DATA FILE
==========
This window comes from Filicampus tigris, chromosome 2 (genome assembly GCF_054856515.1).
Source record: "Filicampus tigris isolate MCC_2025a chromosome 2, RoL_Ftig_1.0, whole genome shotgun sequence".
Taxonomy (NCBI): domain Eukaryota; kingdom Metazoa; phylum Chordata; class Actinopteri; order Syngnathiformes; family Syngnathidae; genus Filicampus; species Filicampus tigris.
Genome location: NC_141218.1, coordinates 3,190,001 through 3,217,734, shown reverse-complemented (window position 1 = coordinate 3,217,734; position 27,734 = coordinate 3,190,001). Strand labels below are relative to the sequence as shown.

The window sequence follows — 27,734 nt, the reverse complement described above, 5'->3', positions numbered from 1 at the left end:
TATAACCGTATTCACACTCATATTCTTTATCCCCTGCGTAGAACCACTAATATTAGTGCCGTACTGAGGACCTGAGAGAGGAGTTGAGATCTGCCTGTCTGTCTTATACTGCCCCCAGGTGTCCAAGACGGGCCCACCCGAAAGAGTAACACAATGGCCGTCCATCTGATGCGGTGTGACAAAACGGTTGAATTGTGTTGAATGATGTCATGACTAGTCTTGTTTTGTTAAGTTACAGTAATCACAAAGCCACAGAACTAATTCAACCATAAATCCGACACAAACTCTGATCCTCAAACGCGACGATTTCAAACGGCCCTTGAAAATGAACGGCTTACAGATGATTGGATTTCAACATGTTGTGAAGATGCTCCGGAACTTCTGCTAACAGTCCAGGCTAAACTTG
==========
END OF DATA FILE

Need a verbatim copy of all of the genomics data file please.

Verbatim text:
This window comes from Filicampus tigris, chromosome 2 (genome assembly GCF_054856515.1).
Source record: "Filicampus tigris isolate MCC_2025a chromosome 2, RoL_Ftig_1.0, whole genome shotgun sequence".
Taxonomy (NCBI): domain Eukaryota; kingdom Metazoa; phylum Chordata; class Actinopteri; order Syngnathiformes; family Syngnathidae; genus Filicampus; species Filicampus tigris.
Genome location: NC_141218.1, coordinates 3,190,001 through 3,217,734, shown reverse-complemented (window position 1 = coordinate 3,217,734; position 27,734 = coordinate 3,190,001). Strand labels below are relative to the sequence as shown.

The window sequence follows — 27,734 nt, the reverse complement described above, 5'->3', positions numbered from 1 at the left end:
TATAACCGTATTCACACTCATATTCTTTATCCCCTGCGTAGAACCACTAATATTAGTGCCGTACTGAGGACCTGAGAGAGGAGTTGAGATCTGCCTGTCTGTCTTATACTGCCCCCAGGTGTCCAAGACGGGCCCACCCGAAAGAGTAACACAATGGCCGTCCATCTGATGCGGTGTGACAAAACGGTTGAATTGTGTTGAATGATGTCATGACTAGTCTTGTTTTGTTAAGTTACAGTAATCACAAAGCCACAGAACTAATTCAACCATAAATCCGACACAAACTCTGATCCTCAAACGCGACGATTTCAAACGGCCCTTGAAAATGAACGGCTTACAGATGATTGGATTTCAACATGTTGTGAAGATGCTCCGGAACTTCTGCTAACAGTCCAGGCTAAACTTG